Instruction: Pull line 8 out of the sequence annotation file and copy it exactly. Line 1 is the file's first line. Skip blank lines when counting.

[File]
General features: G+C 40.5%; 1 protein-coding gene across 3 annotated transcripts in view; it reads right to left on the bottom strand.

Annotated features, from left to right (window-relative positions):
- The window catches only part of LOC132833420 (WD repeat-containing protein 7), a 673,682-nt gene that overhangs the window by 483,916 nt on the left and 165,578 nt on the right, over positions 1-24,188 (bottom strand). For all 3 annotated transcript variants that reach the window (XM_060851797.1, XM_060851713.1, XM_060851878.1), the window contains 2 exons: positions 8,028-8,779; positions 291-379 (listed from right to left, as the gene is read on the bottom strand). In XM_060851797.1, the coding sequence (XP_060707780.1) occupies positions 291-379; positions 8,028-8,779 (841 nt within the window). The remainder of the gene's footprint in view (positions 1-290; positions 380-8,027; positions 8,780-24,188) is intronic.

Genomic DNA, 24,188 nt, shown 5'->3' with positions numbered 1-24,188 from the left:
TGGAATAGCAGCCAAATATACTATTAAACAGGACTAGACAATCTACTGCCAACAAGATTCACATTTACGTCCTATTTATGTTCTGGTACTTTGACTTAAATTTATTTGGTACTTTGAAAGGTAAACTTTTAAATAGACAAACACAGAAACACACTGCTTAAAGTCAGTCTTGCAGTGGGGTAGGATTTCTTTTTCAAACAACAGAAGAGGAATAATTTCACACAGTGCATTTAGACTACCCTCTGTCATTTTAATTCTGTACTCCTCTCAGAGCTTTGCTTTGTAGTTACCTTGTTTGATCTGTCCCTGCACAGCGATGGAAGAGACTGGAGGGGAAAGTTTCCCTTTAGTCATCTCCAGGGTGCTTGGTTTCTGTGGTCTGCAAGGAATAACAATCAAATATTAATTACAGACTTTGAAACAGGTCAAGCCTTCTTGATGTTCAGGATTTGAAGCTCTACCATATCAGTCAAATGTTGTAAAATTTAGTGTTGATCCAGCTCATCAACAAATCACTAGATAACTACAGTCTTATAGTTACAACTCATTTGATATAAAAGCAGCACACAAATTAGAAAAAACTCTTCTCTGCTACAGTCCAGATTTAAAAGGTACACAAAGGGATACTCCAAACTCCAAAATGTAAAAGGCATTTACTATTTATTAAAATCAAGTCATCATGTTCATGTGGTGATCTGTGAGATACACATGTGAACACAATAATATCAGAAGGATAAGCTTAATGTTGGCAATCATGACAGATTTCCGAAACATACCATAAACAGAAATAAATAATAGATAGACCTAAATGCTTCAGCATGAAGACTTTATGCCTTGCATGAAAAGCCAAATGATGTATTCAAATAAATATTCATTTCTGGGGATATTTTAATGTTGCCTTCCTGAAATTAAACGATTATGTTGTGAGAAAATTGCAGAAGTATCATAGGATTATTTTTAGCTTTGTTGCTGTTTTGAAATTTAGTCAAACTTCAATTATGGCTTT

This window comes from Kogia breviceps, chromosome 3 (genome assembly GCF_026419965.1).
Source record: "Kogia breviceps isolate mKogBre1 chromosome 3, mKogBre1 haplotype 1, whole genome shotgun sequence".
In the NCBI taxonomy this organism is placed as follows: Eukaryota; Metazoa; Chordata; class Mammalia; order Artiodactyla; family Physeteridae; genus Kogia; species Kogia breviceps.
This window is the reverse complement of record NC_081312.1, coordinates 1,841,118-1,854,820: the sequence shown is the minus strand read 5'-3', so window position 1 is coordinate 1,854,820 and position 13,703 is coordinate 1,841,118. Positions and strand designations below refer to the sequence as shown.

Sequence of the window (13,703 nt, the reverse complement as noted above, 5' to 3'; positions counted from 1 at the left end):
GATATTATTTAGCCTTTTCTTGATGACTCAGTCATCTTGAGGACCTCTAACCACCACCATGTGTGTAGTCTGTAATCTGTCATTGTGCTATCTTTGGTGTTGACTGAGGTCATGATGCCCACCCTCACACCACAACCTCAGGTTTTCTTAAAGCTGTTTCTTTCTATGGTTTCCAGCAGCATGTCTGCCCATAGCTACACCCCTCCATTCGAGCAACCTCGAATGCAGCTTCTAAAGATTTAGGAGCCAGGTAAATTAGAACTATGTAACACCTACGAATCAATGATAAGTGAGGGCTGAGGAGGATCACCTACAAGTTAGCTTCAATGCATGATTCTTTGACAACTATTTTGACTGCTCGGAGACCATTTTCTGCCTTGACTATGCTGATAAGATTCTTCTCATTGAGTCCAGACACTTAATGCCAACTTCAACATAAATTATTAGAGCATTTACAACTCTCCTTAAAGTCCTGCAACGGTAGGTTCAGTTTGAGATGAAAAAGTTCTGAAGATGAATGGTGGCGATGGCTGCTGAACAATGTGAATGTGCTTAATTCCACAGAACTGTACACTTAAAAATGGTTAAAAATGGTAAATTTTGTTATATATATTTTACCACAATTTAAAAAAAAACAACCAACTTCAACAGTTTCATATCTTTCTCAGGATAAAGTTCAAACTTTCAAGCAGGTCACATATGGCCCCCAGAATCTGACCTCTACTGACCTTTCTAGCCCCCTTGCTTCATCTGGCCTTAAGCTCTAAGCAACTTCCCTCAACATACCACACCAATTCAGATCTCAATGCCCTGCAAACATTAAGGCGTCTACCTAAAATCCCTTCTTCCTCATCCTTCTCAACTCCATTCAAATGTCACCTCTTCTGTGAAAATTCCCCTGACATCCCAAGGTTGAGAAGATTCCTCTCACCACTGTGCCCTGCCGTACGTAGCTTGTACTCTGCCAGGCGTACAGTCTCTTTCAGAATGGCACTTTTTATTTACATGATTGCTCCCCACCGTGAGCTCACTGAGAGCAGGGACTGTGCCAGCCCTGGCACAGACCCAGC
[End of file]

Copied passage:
In the NCBI taxonomy this organism is placed as follows: Eukaryota; Metazoa; Chordata; class Mammalia; order Artiodactyla; family Physeteridae; genus Kogia; species Kogia breviceps.